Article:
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The World Intellectual Property Organization Copyright Treaty, abbreviated as the WIPO Copyright Treaty, was an international treaty on copyright law adopted by the member states of the World Intellectual Property Organization (WIPO) in 1996. It provides additional protections for copyright deemed necessary by knowledge monopoly dependent industries due to advances in information technology since the formation of previous copyright treaties before it. There have been a variety of criticisms of this treaty, including that it is overbroad (for example in its prohibition of circumvention of technical protection measures, even where such circumvention is used in the pursuit of legal and fair use rights) and that it applies a 'one size fits all' standard to all signatory countries despite widely differing stages of economic development and knowledge industry.
It ensures that computer programs are protected as literary works in its fourth article, and that the arrangement and selection of material in databases is protected in its fifth.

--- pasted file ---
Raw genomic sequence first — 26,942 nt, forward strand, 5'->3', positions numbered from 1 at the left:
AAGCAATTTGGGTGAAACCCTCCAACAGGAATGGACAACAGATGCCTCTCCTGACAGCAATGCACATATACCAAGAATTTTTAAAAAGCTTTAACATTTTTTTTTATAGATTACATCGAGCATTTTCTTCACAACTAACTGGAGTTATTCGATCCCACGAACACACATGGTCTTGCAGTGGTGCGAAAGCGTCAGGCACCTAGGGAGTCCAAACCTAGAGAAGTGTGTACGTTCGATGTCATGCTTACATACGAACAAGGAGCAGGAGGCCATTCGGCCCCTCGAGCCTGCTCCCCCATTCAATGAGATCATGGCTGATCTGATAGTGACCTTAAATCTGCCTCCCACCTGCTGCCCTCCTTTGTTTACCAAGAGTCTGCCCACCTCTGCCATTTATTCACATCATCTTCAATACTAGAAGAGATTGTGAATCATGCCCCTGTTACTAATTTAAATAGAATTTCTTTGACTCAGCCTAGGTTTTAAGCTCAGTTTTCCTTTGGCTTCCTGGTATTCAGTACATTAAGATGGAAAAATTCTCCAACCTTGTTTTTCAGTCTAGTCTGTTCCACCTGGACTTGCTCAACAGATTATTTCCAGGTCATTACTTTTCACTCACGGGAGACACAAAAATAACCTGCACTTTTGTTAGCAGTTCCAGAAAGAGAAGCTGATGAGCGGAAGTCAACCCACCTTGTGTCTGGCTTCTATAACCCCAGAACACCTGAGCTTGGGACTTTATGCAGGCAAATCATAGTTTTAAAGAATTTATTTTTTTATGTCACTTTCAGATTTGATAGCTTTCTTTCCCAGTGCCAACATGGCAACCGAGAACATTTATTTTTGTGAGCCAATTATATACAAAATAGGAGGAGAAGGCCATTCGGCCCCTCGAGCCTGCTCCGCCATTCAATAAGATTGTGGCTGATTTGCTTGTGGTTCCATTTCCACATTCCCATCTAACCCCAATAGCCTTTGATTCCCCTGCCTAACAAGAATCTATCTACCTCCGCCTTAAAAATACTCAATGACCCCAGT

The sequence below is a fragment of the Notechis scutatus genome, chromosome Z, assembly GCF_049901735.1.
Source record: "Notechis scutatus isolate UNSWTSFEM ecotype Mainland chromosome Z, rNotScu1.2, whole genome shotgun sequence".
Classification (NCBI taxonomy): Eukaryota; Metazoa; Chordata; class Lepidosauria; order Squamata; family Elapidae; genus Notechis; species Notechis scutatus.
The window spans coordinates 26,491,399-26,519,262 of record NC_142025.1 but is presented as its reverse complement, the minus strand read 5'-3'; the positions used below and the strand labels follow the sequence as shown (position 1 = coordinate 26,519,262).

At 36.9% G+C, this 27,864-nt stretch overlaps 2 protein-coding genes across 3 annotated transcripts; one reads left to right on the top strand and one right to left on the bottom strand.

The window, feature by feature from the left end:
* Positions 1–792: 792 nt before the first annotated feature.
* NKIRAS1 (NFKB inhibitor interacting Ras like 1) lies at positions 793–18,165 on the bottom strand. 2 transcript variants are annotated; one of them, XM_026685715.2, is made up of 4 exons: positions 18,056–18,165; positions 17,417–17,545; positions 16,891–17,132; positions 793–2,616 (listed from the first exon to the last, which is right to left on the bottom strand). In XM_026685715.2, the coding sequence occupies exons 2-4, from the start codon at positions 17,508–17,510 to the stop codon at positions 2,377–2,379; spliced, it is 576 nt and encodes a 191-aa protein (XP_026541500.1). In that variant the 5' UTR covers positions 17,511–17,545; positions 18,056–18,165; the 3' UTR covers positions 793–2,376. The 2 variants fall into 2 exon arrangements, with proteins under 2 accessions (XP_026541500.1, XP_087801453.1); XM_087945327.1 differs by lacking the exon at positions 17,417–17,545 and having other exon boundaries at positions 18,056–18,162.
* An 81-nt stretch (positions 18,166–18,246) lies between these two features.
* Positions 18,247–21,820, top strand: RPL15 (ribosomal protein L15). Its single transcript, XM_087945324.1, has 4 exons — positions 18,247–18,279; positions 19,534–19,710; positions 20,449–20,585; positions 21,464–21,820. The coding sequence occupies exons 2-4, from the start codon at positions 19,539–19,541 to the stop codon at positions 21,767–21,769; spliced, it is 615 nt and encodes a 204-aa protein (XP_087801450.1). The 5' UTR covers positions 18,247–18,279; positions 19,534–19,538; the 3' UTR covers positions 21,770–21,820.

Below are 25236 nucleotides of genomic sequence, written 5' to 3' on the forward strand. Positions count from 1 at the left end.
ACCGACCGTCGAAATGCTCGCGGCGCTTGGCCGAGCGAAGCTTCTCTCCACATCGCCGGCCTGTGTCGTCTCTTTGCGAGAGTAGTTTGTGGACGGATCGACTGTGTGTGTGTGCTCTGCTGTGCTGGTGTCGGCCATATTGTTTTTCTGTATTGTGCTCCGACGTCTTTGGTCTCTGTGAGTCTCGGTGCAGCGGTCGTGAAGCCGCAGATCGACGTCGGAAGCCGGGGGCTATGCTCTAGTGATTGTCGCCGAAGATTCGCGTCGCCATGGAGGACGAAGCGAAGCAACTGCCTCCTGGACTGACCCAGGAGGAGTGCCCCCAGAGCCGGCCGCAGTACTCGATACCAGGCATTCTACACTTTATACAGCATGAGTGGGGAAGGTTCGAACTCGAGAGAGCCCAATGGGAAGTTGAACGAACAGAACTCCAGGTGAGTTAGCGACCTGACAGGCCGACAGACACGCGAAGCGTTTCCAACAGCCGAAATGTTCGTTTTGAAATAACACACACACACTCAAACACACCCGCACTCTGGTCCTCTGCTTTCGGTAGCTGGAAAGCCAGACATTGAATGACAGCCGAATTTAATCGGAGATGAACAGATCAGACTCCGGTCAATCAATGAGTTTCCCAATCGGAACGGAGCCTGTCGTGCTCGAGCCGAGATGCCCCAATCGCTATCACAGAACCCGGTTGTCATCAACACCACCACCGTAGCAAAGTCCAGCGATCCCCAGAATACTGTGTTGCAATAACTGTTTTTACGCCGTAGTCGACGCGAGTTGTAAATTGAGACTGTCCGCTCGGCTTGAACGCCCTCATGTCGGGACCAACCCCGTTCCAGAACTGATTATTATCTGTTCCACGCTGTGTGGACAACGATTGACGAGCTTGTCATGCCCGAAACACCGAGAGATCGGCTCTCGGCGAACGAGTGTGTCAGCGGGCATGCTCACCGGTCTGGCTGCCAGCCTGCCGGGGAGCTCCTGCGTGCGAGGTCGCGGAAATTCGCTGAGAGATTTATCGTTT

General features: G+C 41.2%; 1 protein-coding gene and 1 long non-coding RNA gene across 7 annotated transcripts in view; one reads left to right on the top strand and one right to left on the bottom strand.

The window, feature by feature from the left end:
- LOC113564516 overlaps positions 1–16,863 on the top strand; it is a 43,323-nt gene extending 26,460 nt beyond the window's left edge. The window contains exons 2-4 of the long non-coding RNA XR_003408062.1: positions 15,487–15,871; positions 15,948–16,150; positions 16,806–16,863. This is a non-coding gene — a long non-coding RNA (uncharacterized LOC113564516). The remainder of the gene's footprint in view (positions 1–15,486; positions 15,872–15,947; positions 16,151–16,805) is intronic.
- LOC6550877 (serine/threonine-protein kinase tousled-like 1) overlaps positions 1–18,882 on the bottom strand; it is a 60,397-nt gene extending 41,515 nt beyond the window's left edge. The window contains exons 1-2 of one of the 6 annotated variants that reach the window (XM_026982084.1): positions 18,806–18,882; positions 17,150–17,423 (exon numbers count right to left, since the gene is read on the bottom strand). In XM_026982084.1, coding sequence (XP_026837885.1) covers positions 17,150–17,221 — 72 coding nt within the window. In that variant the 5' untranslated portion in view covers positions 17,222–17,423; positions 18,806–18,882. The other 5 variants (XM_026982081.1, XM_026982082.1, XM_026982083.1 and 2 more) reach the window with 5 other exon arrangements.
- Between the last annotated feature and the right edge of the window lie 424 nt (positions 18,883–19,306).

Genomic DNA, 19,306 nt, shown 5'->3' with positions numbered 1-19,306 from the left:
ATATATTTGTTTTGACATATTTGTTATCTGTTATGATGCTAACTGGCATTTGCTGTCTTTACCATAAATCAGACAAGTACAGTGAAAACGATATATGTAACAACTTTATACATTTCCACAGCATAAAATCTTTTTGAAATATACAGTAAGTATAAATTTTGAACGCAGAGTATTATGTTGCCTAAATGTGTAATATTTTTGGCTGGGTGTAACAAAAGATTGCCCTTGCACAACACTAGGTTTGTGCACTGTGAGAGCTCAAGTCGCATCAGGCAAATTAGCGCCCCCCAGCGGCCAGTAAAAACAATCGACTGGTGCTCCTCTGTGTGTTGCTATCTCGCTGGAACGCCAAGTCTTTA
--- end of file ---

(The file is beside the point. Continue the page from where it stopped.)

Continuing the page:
It provides authors of works with control over their rental and distribution in Articles 6 to 8 which they may not have under the Berne Convention alone. It also prohibits circumvention of technological measures for the protection of works as stated in Article 11 and unauthorised modification of rights management information contained in works in Article 12.
The WIPO Copyright Treaty is implemented in United States law by the Digital Millennium Copyright Act (DMCA). By Decision of March 16, 2000, the European Council approved the treaty, on behalf of the European Community. European Union Directive]]s 91/250/EC creates copyright protection for software and 96/9/EC for database protection and European Copyright Directive 2001/29/EC prohibits devices for circumventing "technical protection measures" such as digital rights management largely cover the subject matter of the treaty.
However, the WIPO Copyright Treaty made no reference to copyright term extension beyond the existing terms of the Berne Convention, but there was a degree of association. This was because the United States Congress passed both the Digital Millennium Copyright Act and Sonny Bono Copyright Term Extension Act, which enacts copyright term extension during the same week and used the same method using voice vote to make it less likely that the news media would report on the bills, in addition, the European Union adopted a similar copyright term extension around the same time.
- The text of the treaty is available at:
- The United Kingdom implemented much of Article 11 in 1988:
- The parties to the treaty are listed at: